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I'm trying to find a way to crack XKCD-like passphrases (correcthorsebatterystaple) from word dictionaries. Basically concatenate X number of words from a dictionary file. Right now it honestly doesn't look like there is an easy way.

After the XKCD comic there were plenty of tools like this made, and I could always spin up my own and create a dictionary file, but I feel like there should be a better way. My specific use is John the Ripper on MD5 hashs.

It doesn't look like there is a way to concatenate entire words in JtR, only modify existing ones. Reference HERE at the bottom

A multi-word "passphrase" cracking mode, or an enhancement to the wordlist mode, might be added in a future version of JtR.

This was 2008, but I still don't see a reference to anything like this changing. I could use the technique described in that document, but it gets real ugly if you need to do more than 2 word phrases or if your dictionary is of any significant length.

My second idea was to use Crunch to pipe in the words, for example...crunch 0 0 -p word1 word2 | john --pipe mypasswd* I could modify that a bit and use -q wordlist.txt and crunch would use the words from that text file. The problem here is that there is no way (that I have found) to limit the number of words used for a passphrase. For example, if your dictionary contained 1,000 words, each passphrase would be a concatenation of all 1,000 words. Again, it gets real ugly if your dictionary is of any significant length.

Edit: Note here for people that suggest changing the above crunch command to specify min length and max length. This does not work with the -p or -q option, however, the numbers must still be specified (thus the 0 placeholders). reference under -p flag

and it ignores min and max length however you must still specify two numbers.

That leaves my requirements at something that writes to stdout, not a file due to the size such a file would be, and allows you to specify the number of words to join (2 word phrases, 3 word, etc). Preferably such a tool would also allow you to specify separating characters (correct.horse.battery.staple correct|horse|battery|staple) in case other characters or even spaces are allowed.

Hope this is the correct stack exchange, someone let me know if there is another I should try.


Edit

For anyone else out there looking for this same kind of thing, here's a python code snippit that does more or less what I want.

# iterable=['test','correct','horse','battery','staple']
## Change the file specified here to your dictionary file
iterable = [i.strip().split() for i in open("wordList.txt").readlines()]

def permutations(iterable, r=None, s=''):
    pool = tuple(iterable)
    n = len(pool)
    r = n if r is None else r
    if r > n:
        #return
        r = n # Lets assume users want all permutations
    indices = range(n)
    cycles = range(n, n-r, -1)
    temp = tuple(pool[i] for i in indices[:r])
    for item in temp: # iterate through the current tuple and turn it into a string, to get rid of brackets and such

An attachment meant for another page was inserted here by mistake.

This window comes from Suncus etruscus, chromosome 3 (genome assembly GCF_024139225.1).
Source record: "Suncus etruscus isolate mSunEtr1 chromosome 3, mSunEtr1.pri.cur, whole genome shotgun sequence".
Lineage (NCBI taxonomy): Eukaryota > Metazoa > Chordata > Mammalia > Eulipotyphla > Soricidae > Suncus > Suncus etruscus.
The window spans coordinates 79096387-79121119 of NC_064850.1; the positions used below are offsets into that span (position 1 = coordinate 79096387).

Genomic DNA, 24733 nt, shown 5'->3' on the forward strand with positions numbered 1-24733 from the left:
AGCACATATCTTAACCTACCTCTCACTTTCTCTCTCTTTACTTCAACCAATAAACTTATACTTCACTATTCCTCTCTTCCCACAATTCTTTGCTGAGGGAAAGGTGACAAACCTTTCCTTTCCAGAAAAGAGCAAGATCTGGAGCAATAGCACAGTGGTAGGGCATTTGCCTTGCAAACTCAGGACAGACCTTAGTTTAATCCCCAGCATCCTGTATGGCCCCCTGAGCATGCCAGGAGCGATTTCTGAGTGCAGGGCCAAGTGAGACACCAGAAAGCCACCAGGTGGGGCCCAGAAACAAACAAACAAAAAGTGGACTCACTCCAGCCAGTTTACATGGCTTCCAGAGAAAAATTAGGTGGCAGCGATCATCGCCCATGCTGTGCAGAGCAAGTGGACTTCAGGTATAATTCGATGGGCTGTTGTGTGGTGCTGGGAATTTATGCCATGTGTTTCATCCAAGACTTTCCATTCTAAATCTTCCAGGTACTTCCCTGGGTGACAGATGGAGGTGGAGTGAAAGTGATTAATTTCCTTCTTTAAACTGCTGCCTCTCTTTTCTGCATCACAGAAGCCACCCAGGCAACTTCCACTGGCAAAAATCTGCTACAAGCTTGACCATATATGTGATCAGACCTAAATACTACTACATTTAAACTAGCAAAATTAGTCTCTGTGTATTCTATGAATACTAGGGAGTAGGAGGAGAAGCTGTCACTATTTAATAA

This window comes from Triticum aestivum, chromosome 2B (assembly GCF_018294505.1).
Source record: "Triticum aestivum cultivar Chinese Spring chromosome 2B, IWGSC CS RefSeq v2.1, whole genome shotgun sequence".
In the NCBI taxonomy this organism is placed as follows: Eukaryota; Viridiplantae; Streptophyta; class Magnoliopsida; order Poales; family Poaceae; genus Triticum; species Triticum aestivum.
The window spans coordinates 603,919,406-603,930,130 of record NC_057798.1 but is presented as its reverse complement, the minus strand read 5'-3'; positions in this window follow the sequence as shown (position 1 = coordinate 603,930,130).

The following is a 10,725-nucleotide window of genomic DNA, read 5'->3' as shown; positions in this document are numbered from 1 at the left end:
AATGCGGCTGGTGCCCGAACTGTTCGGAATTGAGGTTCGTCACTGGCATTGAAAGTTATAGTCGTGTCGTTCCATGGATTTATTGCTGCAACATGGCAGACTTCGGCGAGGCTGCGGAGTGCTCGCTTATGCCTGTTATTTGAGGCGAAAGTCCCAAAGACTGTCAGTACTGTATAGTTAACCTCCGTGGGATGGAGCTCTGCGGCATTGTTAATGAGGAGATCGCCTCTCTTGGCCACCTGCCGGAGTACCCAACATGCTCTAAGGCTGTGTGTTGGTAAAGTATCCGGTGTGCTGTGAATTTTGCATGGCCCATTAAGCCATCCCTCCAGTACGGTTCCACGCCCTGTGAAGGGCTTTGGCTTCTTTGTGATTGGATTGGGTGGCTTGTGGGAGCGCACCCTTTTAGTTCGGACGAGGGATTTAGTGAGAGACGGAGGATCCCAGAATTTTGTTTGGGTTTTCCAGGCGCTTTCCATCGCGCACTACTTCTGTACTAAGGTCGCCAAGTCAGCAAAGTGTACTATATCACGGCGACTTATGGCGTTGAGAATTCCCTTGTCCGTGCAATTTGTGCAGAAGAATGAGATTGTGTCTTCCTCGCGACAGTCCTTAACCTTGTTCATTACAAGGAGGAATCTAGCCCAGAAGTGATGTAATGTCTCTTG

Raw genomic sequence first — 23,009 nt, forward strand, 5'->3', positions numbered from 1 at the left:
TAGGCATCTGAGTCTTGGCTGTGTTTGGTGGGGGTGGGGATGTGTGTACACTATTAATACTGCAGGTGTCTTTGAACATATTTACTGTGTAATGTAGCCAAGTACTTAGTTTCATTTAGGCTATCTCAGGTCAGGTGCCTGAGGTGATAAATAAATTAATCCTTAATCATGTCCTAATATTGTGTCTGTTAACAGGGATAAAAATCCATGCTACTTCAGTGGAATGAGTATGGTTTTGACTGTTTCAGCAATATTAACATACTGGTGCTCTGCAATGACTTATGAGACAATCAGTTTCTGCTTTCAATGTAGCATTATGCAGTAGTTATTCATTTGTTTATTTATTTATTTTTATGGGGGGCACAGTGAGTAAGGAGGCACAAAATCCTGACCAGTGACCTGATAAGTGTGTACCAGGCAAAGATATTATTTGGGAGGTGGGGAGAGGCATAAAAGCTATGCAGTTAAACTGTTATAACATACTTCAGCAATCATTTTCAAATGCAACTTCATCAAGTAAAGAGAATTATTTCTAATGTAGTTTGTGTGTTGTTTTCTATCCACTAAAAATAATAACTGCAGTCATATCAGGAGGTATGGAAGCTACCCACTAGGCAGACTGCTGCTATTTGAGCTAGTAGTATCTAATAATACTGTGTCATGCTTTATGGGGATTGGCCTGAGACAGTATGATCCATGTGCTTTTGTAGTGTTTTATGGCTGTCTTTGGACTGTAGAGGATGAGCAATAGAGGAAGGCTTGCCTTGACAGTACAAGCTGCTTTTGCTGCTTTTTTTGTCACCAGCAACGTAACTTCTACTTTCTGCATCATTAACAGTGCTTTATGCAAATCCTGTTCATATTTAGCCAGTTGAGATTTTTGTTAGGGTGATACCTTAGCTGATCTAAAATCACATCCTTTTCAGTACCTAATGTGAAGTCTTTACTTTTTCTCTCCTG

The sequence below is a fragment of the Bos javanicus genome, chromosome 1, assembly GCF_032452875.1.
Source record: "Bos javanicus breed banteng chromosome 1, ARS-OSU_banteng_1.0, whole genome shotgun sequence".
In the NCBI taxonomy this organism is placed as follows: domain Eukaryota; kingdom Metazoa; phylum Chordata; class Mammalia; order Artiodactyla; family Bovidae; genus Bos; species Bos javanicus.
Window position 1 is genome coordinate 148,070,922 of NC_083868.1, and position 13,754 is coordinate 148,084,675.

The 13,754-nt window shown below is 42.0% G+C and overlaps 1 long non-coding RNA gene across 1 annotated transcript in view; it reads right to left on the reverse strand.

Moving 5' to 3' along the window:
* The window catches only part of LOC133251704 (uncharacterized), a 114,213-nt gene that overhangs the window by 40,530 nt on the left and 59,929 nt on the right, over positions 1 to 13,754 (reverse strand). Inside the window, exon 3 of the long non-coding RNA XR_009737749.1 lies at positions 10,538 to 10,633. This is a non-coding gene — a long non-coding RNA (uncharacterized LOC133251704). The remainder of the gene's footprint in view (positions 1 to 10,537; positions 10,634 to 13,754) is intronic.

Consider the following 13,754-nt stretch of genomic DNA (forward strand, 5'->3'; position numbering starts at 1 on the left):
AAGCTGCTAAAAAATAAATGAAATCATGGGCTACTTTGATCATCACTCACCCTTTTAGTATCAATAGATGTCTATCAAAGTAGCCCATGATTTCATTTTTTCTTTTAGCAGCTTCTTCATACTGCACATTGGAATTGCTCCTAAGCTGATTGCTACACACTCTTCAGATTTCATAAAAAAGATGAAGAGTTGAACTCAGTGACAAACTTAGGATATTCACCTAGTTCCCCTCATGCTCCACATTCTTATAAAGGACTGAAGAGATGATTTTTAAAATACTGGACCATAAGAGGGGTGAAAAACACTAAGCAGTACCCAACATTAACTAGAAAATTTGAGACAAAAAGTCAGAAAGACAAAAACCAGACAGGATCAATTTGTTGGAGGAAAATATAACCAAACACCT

print s.join([str(i[0]) for i in temp])
    while n:
        for i in reversed(range(r)):
            cycles[i] -= 1
            if cycles[i] == 0:
                indices[i:] = indices[i+1:] + indices[i:i+1]
                cycles[i] = n - i
            else:
                j = cycles[i]
                indices[i], indices[-j] = indices[-j], indices[i]
                temp = tuple(pool[i] for i in indices[:r])
                for item in temp:
                    print s.join([str(i[0]) for i in temp])
                break
        else:
            return

# The first value relates to our variable (dictionary file) at the top
# The second value is the number of words we want to combine, a 2 would indicate 2 
## word combinations, such as correct.horse, 3 would be correct.horse.staple
# The third value is the seperater, such as . in the example above, to create words
## that run together enter nothing, or ''
permutations(iterable, 2, '.')

To use this with JtR you would use python xkcd.py | john --pipe mypasswd*

The code was taken from python's itertools so it should return...

r-length tuples, all possible orderings, no repeated elements

I wanted all this, plus it doesn't store the array in memory (it would run out quick with a long list) and doesn't write to disk (although you can redirect the output if you want).

Now, I have run into errors (IOError: [Errno 32] Broken pipe) with long runs and JtR. The code is sloppy, etc. So no, this isn't a perfect real world solution. However, as has been pointed out, this may not be practical in the real world even without errors, due to the number of possibilities. Sometimes I just want to know if something is possible though!

If anyone out there watching this knows C and wants to add something like this directly to JtR or Crunch that would be amazing, I have the feeling that would speed things up and make this much more reliable if it was written into a program designed for this kind of task.

  • You may want to clarify in your first paragraph that you're trying to crack these type of passwords and not just generate them for use. – PwdRsch Sep 10 '14 at 17:25
  • I'm confused, you want a tool that already does this or you want to know how to programmatically concatenate strings? – RoraΖ Sep 10 '14 at 17:37